Assistant Professor, Weill Cornell Medical College
Recommended by George Grills, Cornell University
NEW YORK (GenomeWeb) – There's the epitranscriptome, the microbiome of the New York City subway, the multi-omic study of a pair of identical twins in conjunction with NASA, and more that Christopher Mason is working on.
But a lot of what he is studying has been enabled by the arrival of new technologies.
"You can never marry a technology because it always changes. You have to really be the constant connoisseur of molecular techniques, or try to be," Mason told GenomeWeb. "You have to always be thinking, 'What is a new enzyme or chemistry or sort of buffer or new sort of small molecule, some way that lets me look deeper into the cell or understand the context of some non-coding RNA?'"
For example, earlier in his career, Mason was placing probes on a Nimblegen array to examine DNA expression and alterative splicing in Drosophila and had leftover space on his array where he decided to add probes that matched up with intergenic areas. Rather than those probes acting as negative controls, Mason and his colleagues reported in Science that about half of the probes they placed in non-coding regions lit up, indicating that a good portion of non-coding genome was transcriptionally active.
"It really was a surprise," he said, adding, "that's an example of a new technology, in this case high-density arrays, that let us discover all kinds of new things."
Similarly, a few years ago, after a new antibody for methylated adenosine came out, he and his colleagues decided to see whether adenosine is methylated in both DNA and RNA, as some papers from the 1970s had suggested that RNA, too, could be methylated. Using a method called MeRIP-seq that's similar to ChIP-seq, they found that RNA itself does get methylated.
And lately his lab has been going around swabbing surfaces of the New York City subway to sequence the microbes living there.
At the same time Mason is also involved in a number of standards initiatives. Since he relies on new technologies, he noted that he has to be extra careful to ensure that what he is seeing is real. As a postdoc using RNA-seq in its early days, Mason said he had to convince his PI that what he was picking up was real, even though he couldn't validate his RNA-seq findings using another approach like RT-PCR because what he was finding was beyond its dynamic range.
"I became involved with standards so I could say, 'You know, we've done all the controls, the technology is good, the alignment is good, the informatics and the chemistry [is good],'" he said. "You have to make sure you've done everything you can so that when you're looking at results, people will know ... it is real. "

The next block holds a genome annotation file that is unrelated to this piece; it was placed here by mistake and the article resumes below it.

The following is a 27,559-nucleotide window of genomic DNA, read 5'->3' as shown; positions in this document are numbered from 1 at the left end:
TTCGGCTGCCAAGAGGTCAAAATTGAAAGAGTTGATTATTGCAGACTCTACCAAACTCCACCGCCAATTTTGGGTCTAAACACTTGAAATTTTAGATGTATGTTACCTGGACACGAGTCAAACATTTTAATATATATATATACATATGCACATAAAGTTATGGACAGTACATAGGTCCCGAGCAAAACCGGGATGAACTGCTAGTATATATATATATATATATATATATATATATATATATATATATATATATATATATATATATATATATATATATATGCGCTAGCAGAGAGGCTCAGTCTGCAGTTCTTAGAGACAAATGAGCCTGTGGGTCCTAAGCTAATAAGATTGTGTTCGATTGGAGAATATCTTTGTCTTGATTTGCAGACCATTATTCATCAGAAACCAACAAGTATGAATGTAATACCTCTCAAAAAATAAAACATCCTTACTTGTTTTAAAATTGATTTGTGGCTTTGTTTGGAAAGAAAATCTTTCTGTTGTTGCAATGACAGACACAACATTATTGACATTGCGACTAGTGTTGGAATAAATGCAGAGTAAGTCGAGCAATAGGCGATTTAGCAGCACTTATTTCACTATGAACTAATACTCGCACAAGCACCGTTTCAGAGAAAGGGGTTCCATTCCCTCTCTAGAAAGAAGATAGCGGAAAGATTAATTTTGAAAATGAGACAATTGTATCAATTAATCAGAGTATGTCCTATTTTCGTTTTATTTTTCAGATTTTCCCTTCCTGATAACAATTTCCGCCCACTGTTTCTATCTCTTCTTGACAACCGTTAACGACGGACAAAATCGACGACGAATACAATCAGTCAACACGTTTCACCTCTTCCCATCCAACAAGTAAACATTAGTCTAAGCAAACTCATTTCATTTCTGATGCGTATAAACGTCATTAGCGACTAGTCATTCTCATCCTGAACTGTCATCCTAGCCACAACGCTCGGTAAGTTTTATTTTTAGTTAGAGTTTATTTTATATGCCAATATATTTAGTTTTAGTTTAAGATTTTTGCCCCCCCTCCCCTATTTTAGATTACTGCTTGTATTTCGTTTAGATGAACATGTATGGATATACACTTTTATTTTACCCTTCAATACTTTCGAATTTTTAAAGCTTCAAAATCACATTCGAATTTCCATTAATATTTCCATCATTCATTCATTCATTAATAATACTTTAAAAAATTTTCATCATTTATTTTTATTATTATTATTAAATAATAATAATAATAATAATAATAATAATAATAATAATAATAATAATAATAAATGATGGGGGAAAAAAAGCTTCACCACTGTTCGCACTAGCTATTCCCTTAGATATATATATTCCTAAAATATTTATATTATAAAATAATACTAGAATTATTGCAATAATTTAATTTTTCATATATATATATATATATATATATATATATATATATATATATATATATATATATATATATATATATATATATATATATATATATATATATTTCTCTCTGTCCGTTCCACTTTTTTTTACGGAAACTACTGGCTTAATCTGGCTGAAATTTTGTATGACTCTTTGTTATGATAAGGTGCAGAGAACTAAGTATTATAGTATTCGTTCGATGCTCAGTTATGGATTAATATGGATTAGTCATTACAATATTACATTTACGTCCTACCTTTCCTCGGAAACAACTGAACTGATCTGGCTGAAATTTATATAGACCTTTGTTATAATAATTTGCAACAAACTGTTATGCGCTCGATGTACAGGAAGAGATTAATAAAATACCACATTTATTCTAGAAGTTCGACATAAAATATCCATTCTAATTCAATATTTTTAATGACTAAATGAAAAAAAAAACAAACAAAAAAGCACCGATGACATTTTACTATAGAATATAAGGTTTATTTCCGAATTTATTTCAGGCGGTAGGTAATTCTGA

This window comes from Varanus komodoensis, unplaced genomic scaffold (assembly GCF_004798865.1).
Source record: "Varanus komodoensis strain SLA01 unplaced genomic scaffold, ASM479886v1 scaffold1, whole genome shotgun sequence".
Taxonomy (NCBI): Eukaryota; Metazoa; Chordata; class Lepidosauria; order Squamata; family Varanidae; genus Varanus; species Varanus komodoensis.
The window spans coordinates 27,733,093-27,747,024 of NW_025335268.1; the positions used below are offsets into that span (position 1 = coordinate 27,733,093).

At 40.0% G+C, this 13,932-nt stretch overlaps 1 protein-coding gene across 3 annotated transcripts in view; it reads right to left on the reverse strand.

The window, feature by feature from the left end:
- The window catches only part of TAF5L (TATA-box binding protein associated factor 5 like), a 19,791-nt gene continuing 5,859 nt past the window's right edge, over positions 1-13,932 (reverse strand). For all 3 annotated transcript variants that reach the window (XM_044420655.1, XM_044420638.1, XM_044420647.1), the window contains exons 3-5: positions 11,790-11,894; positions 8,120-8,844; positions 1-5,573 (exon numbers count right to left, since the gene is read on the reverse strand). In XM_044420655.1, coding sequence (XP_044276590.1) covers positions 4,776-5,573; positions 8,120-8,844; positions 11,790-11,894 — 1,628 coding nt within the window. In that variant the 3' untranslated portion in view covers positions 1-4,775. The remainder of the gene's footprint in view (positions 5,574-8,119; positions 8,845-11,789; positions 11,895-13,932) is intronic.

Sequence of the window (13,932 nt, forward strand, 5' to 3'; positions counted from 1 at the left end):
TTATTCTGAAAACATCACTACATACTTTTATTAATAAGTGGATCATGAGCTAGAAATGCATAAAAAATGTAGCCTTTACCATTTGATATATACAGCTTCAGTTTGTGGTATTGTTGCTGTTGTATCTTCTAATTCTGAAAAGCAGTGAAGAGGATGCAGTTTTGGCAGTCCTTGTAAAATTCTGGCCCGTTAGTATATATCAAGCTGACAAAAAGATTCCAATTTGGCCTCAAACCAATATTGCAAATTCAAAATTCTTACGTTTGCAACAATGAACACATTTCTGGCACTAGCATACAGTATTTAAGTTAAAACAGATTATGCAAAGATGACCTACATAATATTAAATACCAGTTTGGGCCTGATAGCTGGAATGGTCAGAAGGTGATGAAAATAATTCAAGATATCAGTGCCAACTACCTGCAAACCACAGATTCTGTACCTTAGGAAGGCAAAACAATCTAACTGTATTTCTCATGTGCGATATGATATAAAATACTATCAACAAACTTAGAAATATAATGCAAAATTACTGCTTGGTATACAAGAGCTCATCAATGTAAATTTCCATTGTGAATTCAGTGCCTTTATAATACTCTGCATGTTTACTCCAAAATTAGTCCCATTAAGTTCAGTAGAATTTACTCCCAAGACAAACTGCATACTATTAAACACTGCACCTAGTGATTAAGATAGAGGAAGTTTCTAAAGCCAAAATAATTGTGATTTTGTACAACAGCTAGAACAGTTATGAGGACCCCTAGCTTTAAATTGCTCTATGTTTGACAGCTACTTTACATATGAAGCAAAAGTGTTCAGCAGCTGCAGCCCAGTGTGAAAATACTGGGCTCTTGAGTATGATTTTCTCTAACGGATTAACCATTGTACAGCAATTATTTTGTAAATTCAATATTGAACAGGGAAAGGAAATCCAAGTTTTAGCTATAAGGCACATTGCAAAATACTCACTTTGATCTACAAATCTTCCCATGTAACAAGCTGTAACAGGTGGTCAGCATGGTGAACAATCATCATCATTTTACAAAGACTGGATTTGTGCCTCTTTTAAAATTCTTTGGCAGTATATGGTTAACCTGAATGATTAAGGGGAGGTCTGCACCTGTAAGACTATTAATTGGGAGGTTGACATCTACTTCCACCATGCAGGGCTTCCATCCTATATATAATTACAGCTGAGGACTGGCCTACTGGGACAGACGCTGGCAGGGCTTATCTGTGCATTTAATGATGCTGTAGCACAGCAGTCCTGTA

Mason said that the biggest challenge he faces is narrowing his focus. "I'm a geneticist living in the Candyland utopia of genetics right now. You can sequence anything you want for pretty cheap, and you can do long reads and short reads and go to the subway and sequence there," he said.
In addition to sequencing the microbes in the subway, Mason is also part of the NASA project that's sequencing and examining a range of data from a set of identical twins, one on Earth and one in space to study how being in space affects people.
Paper of note
Like his research, Mason's publications span a swath of biology. His 2012 papers in Cell and Genome Biology showed, for instance, that the transcriptome is highly modified and that small molecules can be used to study such RNA modifications.
But Mason said that he is also proud of the impact of a paper he wrote with Jeffrey Rosenfeld at the University of Medicine and Dentistry of New Jersey that appeared in Genome Medicine in 2013 on gene patenting.
In it, they reported on how they aligned sequences obtained from patent documents against the human genome to find that, depending on the stringency of the Blast parameters, some 41 percent of genes in the human genome could be covered by patent claims. This paper, Mason said, was alluded to in the Supreme Court's decision to prohibit gene patents in the Association for Molecular Pathology v. Myriad Genetics case.
The NASA astronaut twins project, Mason said, represents how he sees the field moving.
"Everyone says that we're doing systems biology, but if you think about things to really do systems biology, that means you need to know aspects of the entire system, which is an extraordinary thing for a scientist," he said. "That means you know everything about DNA to RNA to proteins to epigenetics."
He noted that it'll be nearly impossible for one researcher to be an expert in everything from DNA to RNA to proteins to epigenetics to the microbiome, but a project like the twins project brings together people who do know these disparate fields to do true systems biology.
And the Nobel goes to…
If Mason were to win the Nobel Prize, he'd like it to be for working on the transcriptome or for uncovering some aspect of RNA modification that affects humans in space.
This is the first in a series of Young Investigator Profiles for 2015 that will appear on GenomeWeb over the next few months.